Posted: 09/27/08 12:17:33

The easiest probably would be using the Singleton pattern, or put your Config_init instance as a global (module scope) variable in one of your modules.

Posted: 09/27/08 12:43:02 -- Modified: 09/27/08 12:43:31 by
lars_kirchhoff

Hey larsivi,

thanks for the quick answer.

A singleton pattern is exactly what I'm looking for, because I used it a lot in PHP, but I don't know how to create a singleton in D. Would be great to have an example.

ciao Lars

Some thoughts about switching from PHP to D: http://www.lars-kirchhoff.de/go/journal/section/from-php-to-d/

Posted: 09/30/08 02:52:37

Easiest way to create a singleton is static this, which can be in a module or in a class:

// in a module:
module x;
import module.that.defines.Config_init;

Config_init globalConfig;

static this()
{
  globalConfig = new Config_init(params, to, read, config);
}

// in the class

class Config_init
{
  static Config_init instance;
  static this()
  {
     instance = new Config_init(params, to, read, config);
  }
  ...
}

Note I left the details of how Config_init works up to you, since you already have it written. To use the instance, just reference it. static this ensures that it will be initialized before you use it.

Posted: 10/01/08 14:45:36 -- Modified: 10/01/08 16:57:54 by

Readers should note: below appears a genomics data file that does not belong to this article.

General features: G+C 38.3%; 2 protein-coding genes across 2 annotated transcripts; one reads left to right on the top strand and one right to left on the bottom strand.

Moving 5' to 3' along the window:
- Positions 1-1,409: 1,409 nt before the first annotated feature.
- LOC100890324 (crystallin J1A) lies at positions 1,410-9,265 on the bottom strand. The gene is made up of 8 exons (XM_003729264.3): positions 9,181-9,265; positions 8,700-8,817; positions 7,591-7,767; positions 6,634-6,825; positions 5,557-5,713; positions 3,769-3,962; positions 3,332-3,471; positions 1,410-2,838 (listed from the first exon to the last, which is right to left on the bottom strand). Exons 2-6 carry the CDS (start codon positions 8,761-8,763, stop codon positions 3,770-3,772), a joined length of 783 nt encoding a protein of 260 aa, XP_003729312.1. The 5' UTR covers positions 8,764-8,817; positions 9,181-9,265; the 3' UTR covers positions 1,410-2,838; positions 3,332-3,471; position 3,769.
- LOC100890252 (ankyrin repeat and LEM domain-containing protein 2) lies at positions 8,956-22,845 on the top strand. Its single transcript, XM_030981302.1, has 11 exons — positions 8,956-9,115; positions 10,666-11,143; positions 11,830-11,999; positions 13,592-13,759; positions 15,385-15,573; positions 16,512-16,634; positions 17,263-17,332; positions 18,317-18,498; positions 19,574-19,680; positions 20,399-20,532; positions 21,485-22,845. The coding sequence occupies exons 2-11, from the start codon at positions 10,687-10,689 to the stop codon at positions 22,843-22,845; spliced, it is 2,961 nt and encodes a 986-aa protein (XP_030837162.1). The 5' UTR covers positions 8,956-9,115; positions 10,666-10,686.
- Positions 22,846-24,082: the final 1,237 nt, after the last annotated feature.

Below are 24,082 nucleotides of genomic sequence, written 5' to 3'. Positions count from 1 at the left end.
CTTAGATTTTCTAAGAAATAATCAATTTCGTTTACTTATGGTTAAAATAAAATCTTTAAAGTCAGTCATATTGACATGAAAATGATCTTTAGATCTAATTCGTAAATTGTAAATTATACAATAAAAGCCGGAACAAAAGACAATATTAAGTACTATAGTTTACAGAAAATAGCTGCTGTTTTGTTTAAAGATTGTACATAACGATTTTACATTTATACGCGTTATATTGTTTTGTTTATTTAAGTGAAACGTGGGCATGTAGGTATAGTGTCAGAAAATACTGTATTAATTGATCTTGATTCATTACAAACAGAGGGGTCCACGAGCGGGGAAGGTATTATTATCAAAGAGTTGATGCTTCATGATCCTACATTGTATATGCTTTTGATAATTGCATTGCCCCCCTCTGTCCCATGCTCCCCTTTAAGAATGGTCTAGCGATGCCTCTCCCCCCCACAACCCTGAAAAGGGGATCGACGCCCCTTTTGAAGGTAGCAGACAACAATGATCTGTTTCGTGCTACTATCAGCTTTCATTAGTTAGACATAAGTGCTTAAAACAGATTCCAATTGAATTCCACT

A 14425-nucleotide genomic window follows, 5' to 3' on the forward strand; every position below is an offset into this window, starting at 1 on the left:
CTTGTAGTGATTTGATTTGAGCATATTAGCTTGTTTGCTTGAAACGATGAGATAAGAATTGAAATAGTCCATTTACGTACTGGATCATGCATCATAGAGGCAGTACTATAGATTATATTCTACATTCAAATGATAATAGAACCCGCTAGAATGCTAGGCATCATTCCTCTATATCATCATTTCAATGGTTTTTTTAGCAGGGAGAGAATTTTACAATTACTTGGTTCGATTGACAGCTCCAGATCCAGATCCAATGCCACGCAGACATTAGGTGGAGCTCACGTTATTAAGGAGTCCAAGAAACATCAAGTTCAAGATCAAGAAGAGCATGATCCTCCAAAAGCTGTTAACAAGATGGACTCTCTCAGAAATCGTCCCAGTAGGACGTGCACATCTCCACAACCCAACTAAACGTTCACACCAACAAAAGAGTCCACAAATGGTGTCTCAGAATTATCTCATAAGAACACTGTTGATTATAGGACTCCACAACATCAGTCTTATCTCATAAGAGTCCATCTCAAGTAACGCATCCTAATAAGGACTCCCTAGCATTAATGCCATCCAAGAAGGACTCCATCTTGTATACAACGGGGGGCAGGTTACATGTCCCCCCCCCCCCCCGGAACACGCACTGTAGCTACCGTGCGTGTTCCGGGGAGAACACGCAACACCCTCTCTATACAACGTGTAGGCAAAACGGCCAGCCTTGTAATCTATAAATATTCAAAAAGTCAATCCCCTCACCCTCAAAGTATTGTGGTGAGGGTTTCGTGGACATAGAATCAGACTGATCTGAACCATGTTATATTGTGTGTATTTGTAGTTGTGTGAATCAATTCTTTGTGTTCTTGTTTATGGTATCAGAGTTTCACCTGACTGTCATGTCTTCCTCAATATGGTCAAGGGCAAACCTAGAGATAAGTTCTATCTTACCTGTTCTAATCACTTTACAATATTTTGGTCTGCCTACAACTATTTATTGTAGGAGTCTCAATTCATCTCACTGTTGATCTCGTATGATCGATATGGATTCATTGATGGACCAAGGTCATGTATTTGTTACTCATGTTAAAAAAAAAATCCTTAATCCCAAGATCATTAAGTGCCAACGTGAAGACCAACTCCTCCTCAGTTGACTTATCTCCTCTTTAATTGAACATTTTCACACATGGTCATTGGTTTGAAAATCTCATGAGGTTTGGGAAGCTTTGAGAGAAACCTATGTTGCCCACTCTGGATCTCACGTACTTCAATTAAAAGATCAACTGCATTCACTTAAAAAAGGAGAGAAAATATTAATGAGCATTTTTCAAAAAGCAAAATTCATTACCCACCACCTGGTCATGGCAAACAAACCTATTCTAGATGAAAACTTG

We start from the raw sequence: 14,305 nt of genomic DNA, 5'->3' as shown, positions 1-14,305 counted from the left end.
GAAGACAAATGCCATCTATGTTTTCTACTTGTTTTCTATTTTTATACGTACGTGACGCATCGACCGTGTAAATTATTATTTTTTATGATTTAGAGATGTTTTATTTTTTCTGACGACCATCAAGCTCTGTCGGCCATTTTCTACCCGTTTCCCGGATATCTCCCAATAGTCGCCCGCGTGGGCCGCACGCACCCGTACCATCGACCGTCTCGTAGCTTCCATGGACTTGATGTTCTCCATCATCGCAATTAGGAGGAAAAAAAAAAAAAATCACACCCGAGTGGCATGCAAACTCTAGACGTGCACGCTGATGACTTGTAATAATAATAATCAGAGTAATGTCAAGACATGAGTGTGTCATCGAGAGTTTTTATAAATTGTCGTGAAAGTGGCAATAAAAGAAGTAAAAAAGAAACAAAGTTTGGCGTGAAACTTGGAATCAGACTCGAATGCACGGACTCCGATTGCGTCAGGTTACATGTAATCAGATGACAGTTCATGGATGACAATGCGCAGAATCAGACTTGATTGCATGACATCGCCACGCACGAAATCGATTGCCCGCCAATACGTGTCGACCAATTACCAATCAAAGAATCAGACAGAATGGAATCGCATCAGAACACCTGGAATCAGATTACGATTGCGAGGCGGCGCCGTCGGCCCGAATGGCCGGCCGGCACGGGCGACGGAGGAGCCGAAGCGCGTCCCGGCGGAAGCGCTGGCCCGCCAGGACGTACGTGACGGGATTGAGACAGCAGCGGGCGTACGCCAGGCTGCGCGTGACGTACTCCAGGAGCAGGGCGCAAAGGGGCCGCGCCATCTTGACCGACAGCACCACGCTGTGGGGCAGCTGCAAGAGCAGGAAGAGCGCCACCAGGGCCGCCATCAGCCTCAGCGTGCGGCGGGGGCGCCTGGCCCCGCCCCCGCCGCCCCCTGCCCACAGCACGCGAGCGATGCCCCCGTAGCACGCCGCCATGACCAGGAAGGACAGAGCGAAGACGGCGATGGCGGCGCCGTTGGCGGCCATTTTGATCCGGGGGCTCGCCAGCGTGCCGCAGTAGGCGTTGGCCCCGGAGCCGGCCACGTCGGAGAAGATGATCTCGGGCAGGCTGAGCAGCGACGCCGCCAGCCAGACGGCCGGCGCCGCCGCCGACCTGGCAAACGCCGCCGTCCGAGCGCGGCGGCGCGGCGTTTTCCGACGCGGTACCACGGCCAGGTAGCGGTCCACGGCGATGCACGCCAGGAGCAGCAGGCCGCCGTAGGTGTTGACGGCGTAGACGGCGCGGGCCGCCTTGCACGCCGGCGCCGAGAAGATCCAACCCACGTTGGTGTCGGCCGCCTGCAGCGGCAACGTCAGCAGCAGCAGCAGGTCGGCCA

lars_kirchhoff

Thanks Steve,

I'm not sure about the constructor, as in my implementation I'm reading the configuration in constructor. Do I need to add the static constructor additionally?. I've just pasted the whole class below.

/lars

module          lib.util.config_init;



/*******************************************************************************

        imports

*******************************************************************************/

private         import          tango.io.stream.MapStream,
                                tango.io.stream.FileStream,
                                tango.io.FilePath;

private         import          tango.io.Stdout;



/*******************************************************************************

        constant definitions

*******************************************************************************/
char[]          CONF_FILE_NOT_FOUND             = "Configuration file not found.";
char[]          PRINT_END_INI_CONFIGURATION     = "----- END INI Configuration --------\n\n";